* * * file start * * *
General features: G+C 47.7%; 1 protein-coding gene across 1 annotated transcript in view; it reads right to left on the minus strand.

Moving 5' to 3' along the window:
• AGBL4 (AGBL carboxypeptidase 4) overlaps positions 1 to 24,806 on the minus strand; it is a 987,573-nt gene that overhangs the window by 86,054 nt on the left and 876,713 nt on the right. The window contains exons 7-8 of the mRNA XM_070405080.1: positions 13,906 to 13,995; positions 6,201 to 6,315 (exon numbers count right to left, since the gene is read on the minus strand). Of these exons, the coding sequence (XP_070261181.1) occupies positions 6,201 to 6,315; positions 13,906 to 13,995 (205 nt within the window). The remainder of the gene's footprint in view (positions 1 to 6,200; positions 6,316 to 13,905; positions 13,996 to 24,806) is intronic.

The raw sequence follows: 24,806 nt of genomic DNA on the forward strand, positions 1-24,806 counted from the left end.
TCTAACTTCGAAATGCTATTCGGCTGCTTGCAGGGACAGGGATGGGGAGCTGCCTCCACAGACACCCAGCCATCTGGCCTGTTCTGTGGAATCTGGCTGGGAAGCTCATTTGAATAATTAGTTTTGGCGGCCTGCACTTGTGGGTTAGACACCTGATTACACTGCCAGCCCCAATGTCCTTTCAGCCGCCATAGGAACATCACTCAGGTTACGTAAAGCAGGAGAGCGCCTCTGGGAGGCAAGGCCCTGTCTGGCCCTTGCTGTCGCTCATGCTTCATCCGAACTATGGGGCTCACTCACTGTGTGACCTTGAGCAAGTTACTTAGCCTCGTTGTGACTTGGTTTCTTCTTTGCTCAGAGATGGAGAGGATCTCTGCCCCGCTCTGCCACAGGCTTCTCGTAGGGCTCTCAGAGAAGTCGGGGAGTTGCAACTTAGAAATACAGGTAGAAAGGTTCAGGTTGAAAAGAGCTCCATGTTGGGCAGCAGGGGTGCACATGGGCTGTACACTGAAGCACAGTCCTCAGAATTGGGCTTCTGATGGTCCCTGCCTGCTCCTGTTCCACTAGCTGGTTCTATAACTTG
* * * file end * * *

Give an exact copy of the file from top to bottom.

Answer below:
General features: G+C 47.7%; 1 protein-coding gene across 1 annotated transcript in view; it reads right to left on the minus strand.

Moving 5' to 3' along the window:
• AGBL4 (AGBL carboxypeptidase 4) overlaps positions 1 to 24,806 on the minus strand; it is a 987,573-nt gene that overhangs the window by 86,054 nt on the left and 876,713 nt on the right. The window contains exons 7-8 of the mRNA XM_070405080.1: positions 13,906 to 13,995; positions 6,201 to 6,315 (exon numbers count right to left, since the gene is read on the minus strand). Of these exons, the coding sequence (XP_070261181.1) occupies positions 6,201 to 6,315; positions 13,906 to 13,995 (205 nt within the window). The remainder of the gene's footprint in view (positions 1 to 6,200; positions 6,316 to 13,905; positions 13,996 to 24,806) is intronic.

The raw sequence follows: 24,806 nt of genomic DNA on the forward strand, positions 1-24,806 counted from the left end.
TCTAACTTCGAAATGCTATTCGGCTGCTTGCAGGGACAGGGATGGGGAGCTGCCTCCACAGACACCCAGCCATCTGGCCTGTTCTGTGGAATCTGGCTGGGAAGCTCATTTGAATAATTAGTTTTGGCGGCCTGCACTTGTGGGTTAGACACCTGATTACACTGCCAGCCCCAATGTCCTTTCAGCCGCCATAGGAACATCACTCAGGTTACGTAAAGCAGGAGAGCGCCTCTGGGAGGCAAGGCCCTGTCTGGCCCTTGCTGTCGCTCATGCTTCATCCGAACTATGGGGCTCACTCACTGTGTGACCTTGAGCAAGTTACTTAGCCTCGTTGTGACTTGGTTTCTTCTTTGCTCAGAGATGGAGAGGATCTCTGCCCCGCTCTGCCACAGGCTTCTCGTAGGGCTCTCAGAGAAGTCGGGGAGTTGCAACTTAGAAATACAGGTAGAAAGGTTCAGGTTGAAAAGAGCTCCATGTTGGGCAGCAGGGGTGCACATGGGCTGTACACTGAAGCACAGTCCTCAGAATTGGGCTTCTGATGGTCCCTGCCTGCTCCTGTTCCACTAGCTGGTTCTATAACTTG